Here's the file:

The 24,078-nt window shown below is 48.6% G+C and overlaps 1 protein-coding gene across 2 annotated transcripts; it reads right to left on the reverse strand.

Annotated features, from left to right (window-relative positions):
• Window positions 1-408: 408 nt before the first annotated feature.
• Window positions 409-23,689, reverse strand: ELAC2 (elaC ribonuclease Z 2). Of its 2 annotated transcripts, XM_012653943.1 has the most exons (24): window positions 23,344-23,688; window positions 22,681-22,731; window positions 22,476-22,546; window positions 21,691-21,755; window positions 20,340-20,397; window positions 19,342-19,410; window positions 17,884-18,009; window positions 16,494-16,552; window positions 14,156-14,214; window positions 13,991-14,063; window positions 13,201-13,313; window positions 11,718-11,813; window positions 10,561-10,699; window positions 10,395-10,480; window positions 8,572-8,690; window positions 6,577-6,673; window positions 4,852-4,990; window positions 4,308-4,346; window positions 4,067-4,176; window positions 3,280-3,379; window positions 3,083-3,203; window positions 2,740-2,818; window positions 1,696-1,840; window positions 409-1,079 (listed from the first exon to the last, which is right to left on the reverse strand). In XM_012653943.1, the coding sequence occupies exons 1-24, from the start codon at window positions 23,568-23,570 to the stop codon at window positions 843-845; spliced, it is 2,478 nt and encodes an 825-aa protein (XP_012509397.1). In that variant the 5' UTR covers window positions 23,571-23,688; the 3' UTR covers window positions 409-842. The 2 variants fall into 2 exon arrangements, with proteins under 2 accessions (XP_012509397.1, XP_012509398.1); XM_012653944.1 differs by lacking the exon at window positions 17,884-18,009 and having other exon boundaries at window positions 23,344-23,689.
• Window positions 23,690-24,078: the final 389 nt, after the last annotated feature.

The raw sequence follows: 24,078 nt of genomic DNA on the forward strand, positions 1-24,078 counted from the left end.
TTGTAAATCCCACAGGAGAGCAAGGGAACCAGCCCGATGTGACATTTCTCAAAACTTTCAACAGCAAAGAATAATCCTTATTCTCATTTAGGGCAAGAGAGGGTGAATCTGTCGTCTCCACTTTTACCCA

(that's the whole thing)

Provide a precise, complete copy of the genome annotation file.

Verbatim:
The 24,078-nt window shown below is 48.6% G+C and overlaps 1 protein-coding gene across 2 annotated transcripts; it reads right to left on the reverse strand.

Annotated features, from left to right (window-relative positions):
• Window positions 1-408: 408 nt before the first annotated feature.
• Window positions 409-23,689, reverse strand: ELAC2 (elaC ribonuclease Z 2). Of its 2 annotated transcripts, XM_012653943.1 has the most exons (24): window positions 23,344-23,688; window positions 22,681-22,731; window positions 22,476-22,546; window positions 21,691-21,755; window positions 20,340-20,397; window positions 19,342-19,410; window positions 17,884-18,009; window positions 16,494-16,552; window positions 14,156-14,214; window positions 13,991-14,063; window positions 13,201-13,313; window positions 11,718-11,813; window positions 10,561-10,699; window positions 10,395-10,480; window positions 8,572-8,690; window positions 6,577-6,673; window positions 4,852-4,990; window positions 4,308-4,346; window positions 4,067-4,176; window positions 3,280-3,379; window positions 3,083-3,203; window positions 2,740-2,818; window positions 1,696-1,840; window positions 409-1,079 (listed from the first exon to the last, which is right to left on the reverse strand). In XM_012653943.1, the coding sequence occupies exons 1-24, from the start codon at window positions 23,568-23,570 to the stop codon at window positions 843-845; spliced, it is 2,478 nt and encodes an 825-aa protein (XP_012509397.1). In that variant the 5' UTR covers window positions 23,571-23,688; the 3' UTR covers window positions 409-842. The 2 variants fall into 2 exon arrangements, with proteins under 2 accessions (XP_012509397.1, XP_012509398.1); XM_012653944.1 differs by lacking the exon at window positions 17,884-18,009 and having other exon boundaries at window positions 23,344-23,689.
• Window positions 23,690-24,078: the final 389 nt, after the last annotated feature.

The raw sequence follows: 24,078 nt of genomic DNA on the forward strand, positions 1-24,078 counted from the left end.
TTGTAAATCCCACAGGAGAGCAAGGGAACCAGCCCGATGTGACATTTCTCAAAACTTTCAACAGCAAAGAATAATCCTTATTCTCATTTAGGGCAAGAGAGGGTGAATCTGTCGTCTCCACTTTTACCCA